Inventory no.: 1410

Colonial Madras Silver Knives & Forks


Set of 12 Fine Silver Cast & Engraved Fruit Knives & Forks, Probably Orr & Sons

Madras, India

circa 1875

length of knife: 21.8cm, length of fork: 18.5cm; average weight of fork: 65g, average weight of knife: 75g

total weight of all 12 knives and forks: 1,693g

Each of these twelve knives and twelve forks is exquisitely cast with handles decorated front and back with village scenes and at the ends with a Hindu god or avatar, each of which is named in a band just below the figure with extremely fine engraved script. Remarkably, no two gods or scenes are repeated on any of the twenty-for utensils.

The blade of each knife is extensively and very finely engraved along its full length with scrolling foliage and fruits such as pomegranates, plums and grapes. The blades are engraved on one side only.

Each of the forks is cast with four tynes, and on the backs of each of the heads of the forks is engraved various fruits and flowers. As with the blades of the knives, no single engraved floral or fruit pattern is repeated on any other fork.

For a dinner party, each knife and fork would have been laid out above the plate, with the fork tynes pointing into the table, so that the engraving on the back is visible to the diner and with the knife pointing n the opposite direction so that the engraved bladed also faced the diner and with the two handles with their village scenes both up the right way with respect to each other and also facing the diner.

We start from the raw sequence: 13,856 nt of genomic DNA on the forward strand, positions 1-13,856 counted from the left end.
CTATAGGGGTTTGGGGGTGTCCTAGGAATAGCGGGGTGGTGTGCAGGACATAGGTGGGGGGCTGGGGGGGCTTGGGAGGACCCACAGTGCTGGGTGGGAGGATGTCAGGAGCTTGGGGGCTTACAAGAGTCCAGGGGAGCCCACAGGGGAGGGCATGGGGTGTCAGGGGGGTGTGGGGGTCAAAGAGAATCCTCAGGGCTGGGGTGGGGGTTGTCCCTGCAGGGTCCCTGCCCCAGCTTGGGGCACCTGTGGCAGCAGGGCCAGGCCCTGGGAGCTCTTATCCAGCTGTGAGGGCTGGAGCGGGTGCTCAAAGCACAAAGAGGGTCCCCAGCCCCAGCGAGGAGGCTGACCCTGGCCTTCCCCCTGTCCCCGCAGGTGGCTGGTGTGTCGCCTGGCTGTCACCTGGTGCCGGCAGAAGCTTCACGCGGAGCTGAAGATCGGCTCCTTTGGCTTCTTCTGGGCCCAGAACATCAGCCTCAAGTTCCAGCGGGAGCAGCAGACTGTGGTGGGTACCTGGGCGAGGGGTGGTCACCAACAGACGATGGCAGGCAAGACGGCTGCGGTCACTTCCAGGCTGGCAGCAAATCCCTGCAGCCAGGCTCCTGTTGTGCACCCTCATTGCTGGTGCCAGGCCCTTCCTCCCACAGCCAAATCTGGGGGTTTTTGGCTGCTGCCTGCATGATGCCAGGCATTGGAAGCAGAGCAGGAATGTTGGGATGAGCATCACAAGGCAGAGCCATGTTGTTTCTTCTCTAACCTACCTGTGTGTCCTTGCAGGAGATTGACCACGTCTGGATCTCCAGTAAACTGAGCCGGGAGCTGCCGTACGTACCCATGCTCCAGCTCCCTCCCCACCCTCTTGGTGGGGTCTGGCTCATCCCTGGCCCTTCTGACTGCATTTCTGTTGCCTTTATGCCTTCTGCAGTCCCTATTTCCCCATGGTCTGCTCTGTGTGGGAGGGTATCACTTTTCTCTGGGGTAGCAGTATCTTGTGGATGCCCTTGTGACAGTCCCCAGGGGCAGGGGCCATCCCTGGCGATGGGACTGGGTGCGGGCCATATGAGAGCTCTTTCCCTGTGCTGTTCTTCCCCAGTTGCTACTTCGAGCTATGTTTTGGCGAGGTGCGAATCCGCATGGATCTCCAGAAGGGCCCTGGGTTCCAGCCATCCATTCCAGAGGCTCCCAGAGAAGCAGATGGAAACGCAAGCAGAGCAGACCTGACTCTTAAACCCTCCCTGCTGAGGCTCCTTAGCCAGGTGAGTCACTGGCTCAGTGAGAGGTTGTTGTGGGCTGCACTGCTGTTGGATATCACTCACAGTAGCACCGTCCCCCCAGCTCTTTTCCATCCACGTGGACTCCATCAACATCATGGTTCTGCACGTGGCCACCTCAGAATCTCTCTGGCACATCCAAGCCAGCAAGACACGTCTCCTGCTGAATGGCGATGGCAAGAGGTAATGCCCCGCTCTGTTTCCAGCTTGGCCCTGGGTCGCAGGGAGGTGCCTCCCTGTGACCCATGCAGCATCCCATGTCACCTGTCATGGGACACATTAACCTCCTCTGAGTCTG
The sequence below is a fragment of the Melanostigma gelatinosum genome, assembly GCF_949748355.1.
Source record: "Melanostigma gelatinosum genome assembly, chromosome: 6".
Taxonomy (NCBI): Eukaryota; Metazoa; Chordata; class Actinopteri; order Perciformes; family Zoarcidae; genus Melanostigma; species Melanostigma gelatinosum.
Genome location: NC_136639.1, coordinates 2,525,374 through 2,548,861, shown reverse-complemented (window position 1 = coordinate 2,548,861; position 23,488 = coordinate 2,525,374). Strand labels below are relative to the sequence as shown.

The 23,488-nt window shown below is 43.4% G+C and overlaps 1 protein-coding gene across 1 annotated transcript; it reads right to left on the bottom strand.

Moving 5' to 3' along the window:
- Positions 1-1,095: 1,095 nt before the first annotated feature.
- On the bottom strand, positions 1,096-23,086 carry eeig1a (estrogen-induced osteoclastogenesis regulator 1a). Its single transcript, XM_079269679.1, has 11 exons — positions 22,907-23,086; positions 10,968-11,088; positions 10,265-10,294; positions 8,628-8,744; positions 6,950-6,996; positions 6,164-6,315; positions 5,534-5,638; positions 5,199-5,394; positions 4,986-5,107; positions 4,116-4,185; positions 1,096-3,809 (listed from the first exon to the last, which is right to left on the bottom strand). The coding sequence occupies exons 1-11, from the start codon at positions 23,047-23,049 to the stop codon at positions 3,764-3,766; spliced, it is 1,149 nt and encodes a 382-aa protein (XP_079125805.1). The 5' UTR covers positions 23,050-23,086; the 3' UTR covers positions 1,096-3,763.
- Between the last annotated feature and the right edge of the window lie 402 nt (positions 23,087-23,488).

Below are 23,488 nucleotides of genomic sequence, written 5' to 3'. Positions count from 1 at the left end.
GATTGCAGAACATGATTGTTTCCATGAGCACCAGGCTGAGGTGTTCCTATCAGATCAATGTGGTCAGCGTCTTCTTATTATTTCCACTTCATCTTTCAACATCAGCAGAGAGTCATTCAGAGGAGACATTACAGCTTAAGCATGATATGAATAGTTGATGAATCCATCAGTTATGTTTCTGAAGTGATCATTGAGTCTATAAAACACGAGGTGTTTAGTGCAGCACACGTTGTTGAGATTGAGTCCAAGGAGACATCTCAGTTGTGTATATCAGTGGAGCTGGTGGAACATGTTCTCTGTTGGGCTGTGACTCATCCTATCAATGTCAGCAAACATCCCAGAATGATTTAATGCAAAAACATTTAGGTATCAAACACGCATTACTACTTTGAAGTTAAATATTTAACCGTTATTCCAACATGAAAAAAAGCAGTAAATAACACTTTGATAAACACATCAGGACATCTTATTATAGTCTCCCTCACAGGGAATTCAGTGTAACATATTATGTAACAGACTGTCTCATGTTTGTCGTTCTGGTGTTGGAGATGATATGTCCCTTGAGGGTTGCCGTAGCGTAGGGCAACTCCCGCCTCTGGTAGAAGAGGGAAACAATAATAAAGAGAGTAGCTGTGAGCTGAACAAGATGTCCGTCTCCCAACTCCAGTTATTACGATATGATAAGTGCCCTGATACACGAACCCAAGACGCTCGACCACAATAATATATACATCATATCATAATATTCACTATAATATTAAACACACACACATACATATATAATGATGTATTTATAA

Dehejia (2008, p. 108-11) illustrates a full ninety-two piece silver cutlery set, signed by P. Orr & Sons of Madras and attributed to 1875. Dehejia says that a similar set, was presented by the Maharaja of Cochin to His Royal Highness, Edward Albert, Price of Wales.

The Times reported in June 1876, that the set ‘is so elegant in design and finished in workmanship that no inconsistency is seen in the application of Native ornamentation to European forms.’

Each knife and fork is of a good weight and is heavy in the hand. Each is in excellent condition. The pieces are unsigned but undoubtedly are by Orr or a competitor. Dehejia (2008, p. 111) says of the set that she illustrates that, ‘This is an important and undoubtedly expensive commission, executed with great finesse by P. Orr & Sons, and represents an extravagant if startling combination of British form and Indian design.’ The same certainly holds in respect of this set of fruit knives and forks.


Dehejia, V.,

Delight in Design: Indian Silver for the Raj, Mapin, 2008.

Inventory no.: 1410